Allowance or monetary award for 6 year old

I have a 6 year old whose friends have their own money, so he is asking for allowance or how he can earn money.  I don't feel right giving him an allowance as I don't want him to get used to getting money for nothing and I want him to get into the habit of working for money so that he values it more.  He gets cash from grandparents and us sometimes for holidays or as gifts (for finishing K, getting a new belt in taekwondo, etc.) and gets to spend a certain portion of it as he wishes (candies, little toys, etc.) and has to save the rest for larger purchases that are approved by us (lately most are video games).  But his friends are getting allowances so he wants to increase the frequency of when he gets money so he does not want to wait for holidays and special events.  We have agreed to give him 25 cents for every small book he reads by himself after the first book per day that he has to do as part of homework, which he is pretty happy about though it is a small amount.  He is great helper around the house (for his age) and I don't want to pay him for regular chores since he has to do it to contribute to the household he lives in, but I was wondering what others let their kids do at home to earn money that is not a regular chore around the house.  He is too young to work outside the home, so if he wants to make money we have to come up with ideas of things for him to do.  If you chose not to do a no-strings attached allowance, what opportunities do you provide your young kids to earn money?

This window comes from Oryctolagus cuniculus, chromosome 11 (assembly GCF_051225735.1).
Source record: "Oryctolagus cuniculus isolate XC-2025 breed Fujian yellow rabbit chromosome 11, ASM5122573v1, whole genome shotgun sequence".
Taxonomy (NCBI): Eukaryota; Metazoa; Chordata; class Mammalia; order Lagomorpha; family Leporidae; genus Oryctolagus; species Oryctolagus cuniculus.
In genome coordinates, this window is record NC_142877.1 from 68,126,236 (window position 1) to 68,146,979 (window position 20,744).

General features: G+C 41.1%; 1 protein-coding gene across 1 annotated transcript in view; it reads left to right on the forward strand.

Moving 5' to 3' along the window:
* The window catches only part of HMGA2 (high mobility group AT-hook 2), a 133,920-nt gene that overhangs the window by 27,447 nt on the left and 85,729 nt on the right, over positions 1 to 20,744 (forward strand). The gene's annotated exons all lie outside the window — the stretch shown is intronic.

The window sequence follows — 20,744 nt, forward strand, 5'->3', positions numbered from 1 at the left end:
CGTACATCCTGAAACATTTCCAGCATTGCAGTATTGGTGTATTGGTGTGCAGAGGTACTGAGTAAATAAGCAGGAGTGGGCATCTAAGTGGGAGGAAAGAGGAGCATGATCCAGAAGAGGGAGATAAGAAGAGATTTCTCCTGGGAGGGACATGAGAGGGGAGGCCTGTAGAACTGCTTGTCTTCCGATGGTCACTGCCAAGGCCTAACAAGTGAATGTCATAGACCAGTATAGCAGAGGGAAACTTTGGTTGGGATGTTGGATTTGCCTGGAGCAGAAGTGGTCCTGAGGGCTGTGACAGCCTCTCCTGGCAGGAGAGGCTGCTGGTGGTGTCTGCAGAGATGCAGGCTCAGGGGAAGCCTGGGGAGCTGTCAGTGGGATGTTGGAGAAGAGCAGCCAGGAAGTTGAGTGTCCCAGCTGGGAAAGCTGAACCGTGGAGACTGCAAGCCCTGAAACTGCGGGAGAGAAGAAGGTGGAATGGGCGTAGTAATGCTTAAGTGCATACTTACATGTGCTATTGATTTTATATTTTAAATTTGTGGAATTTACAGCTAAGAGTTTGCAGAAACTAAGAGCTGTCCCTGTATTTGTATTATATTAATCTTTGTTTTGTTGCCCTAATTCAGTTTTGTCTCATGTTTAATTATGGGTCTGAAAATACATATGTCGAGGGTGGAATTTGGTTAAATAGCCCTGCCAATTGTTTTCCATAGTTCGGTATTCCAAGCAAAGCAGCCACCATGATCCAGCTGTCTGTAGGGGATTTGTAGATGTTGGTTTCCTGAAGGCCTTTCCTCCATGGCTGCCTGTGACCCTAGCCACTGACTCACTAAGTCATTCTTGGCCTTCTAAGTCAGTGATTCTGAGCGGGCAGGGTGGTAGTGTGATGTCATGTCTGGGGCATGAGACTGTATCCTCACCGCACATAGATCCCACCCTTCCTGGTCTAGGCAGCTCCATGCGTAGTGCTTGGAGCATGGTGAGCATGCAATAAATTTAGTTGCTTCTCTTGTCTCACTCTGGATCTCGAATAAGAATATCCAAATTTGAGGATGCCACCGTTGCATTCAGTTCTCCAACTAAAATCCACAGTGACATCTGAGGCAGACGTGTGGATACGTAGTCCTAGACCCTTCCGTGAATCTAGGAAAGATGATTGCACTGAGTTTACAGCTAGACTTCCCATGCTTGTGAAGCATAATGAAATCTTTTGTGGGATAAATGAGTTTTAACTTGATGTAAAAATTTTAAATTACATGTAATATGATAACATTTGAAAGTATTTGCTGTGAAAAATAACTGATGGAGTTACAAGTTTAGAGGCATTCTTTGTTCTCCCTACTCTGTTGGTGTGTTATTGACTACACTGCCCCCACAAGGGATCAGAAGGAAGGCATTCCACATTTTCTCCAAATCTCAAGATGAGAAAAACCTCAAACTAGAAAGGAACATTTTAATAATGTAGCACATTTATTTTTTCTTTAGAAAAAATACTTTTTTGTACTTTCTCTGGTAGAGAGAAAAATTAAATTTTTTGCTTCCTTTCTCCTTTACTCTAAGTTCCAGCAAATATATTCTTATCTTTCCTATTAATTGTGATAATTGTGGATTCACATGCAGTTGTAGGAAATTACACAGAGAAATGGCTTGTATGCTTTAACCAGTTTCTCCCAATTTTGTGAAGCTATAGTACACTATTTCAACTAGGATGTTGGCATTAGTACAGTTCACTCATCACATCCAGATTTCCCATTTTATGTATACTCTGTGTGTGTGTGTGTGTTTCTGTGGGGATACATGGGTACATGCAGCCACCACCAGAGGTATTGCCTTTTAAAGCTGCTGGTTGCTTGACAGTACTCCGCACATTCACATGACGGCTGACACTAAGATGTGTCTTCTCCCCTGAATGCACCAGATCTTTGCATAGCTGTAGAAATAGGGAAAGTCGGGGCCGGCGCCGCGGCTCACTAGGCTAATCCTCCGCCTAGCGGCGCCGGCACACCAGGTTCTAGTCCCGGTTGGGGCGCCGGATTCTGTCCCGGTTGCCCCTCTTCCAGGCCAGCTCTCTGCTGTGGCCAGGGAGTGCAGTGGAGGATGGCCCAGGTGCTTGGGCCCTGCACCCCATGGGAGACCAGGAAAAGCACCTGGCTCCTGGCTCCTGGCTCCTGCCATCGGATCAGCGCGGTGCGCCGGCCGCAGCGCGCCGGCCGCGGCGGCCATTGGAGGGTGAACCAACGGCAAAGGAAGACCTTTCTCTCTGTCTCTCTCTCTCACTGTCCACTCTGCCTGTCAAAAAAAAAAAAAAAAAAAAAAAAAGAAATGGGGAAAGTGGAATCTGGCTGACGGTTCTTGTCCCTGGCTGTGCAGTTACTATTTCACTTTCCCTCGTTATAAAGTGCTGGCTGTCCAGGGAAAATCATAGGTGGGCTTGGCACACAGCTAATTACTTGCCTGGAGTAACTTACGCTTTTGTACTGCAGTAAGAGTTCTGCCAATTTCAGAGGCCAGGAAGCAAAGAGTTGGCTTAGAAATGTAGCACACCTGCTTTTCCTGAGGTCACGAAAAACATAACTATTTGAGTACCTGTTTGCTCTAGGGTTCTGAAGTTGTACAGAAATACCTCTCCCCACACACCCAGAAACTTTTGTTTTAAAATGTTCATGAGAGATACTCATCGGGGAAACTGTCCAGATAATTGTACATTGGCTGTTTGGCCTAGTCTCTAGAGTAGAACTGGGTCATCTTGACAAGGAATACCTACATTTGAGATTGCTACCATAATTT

Parent Replies

New responses are no longer being accepted.

This might not be the answer you are looking for, but I think you either have to give him a "no strings allowance" or pay him for normal chores he does as a household member.  Personally, I agree with you that it's better if kids do regular chores without getting paid for them, the same way adults in the family do laundry or cook or whatever, without getting paid specifically for that work.  But the adults in the family, whether they have jobs or not, do get spending money, and the kids should too.  It seems unfair if he is part of the family when it comes to doing chores, but not part of the family when it comes to sharing in the money.  Also, it will really help him with money management if he knows he has a regular amount coming in each week.  Mind you, the allowance doesn't have to be a lot, especially at age 6.  And it doesn't have to be as much as his friends get, either!! But if you really don't feel comfortable with a regular allowance just for being part of the family, then I think you should pay him for chores.  

Just wondering, why is it OK to not pay him for chores, but pay him for reading extra-curricular books?

Seems like it would actually be better to flip that. I mean, one is generally thankless tasks and the other is something you want to engender as a self-fulfilling/enriching activity, right?

If you want to keep paying him for books, that's fine, but I have to agree with the previous poster who said that it's unfair for him to be a part of the family when sharing the workload, but not a part of the family when sharing the financial gains that said workload ends up enabling (even if indirect).

Also adding that you don't have to pay your kid "per chore" but a regular amount contingent on being good about chores seems like it would get you the benefit of instilling the habitual regularity of chores without directly associating doing that for the sole purposes of monetary gain.

I disagree with paying kids for doing things like reading books and getting a new belt. I wouldn't want my kids to do those things for money but for the sense of accomplishment that comes with it.